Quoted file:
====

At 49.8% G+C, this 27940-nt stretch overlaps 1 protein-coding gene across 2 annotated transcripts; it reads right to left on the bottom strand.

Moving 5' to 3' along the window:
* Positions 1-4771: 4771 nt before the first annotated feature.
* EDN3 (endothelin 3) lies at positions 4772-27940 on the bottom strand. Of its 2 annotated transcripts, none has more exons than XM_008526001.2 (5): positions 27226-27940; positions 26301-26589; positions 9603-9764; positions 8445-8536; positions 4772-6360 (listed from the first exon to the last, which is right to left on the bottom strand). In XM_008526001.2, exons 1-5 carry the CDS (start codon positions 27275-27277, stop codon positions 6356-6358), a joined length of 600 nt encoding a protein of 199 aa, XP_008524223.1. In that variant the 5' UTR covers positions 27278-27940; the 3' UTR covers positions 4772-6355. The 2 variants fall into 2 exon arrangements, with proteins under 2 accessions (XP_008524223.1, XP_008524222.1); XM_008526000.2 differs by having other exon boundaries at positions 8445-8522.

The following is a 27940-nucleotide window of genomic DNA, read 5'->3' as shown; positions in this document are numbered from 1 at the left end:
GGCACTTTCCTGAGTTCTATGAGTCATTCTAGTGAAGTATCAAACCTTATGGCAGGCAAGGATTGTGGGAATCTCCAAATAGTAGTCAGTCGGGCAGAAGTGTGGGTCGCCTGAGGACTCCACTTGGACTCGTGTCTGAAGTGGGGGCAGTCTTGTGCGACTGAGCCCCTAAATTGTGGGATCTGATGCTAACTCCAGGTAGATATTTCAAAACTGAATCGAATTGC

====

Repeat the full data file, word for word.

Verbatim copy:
At 49.8% G+C, this 27940-nt stretch overlaps 1 protein-coding gene across 2 annotated transcripts; it reads right to left on the bottom strand.

Moving 5' to 3' along the window:
* Positions 1-4771: 4771 nt before the first annotated feature.
* EDN3 (endothelin 3) lies at positions 4772-27940 on the bottom strand. Of its 2 annotated transcripts, none has more exons than XM_008526001.2 (5): positions 27226-27940; positions 26301-26589; positions 9603-9764; positions 8445-8536; positions 4772-6360 (listed from the first exon to the last, which is right to left on the bottom strand). In XM_008526001.2, exons 1-5 carry the CDS (start codon positions 27275-27277, stop codon positions 6356-6358), a joined length of 600 nt encoding a protein of 199 aa, XP_008524223.1. In that variant the 5' UTR covers positions 27278-27940; the 3' UTR covers positions 4772-6355. The 2 variants fall into 2 exon arrangements, with proteins under 2 accessions (XP_008524223.1, XP_008524222.1); XM_008526000.2 differs by having other exon boundaries at positions 8445-8522.

The following is a 27940-nucleotide window of genomic DNA, read 5'->3' as shown; positions in this document are numbered from 1 at the left end:
GGCACTTTCCTGAGTTCTATGAGTCATTCTAGTGAAGTATCAAACCTTATGGCAGGCAAGGATTGTGGGAATCTCCAAATAGTAGTCAGTCGGGCAGAAGTGTGGGTCGCCTGAGGACTCCACTTGGACTCGTGTCTGAAGTGGGGGCAGTCTTGTGCGACTGAGCCCCTAAATTGTGGGATCTGATGCTAACTCCAGGTAGATATTTCAAAACTGAATCGAATTGC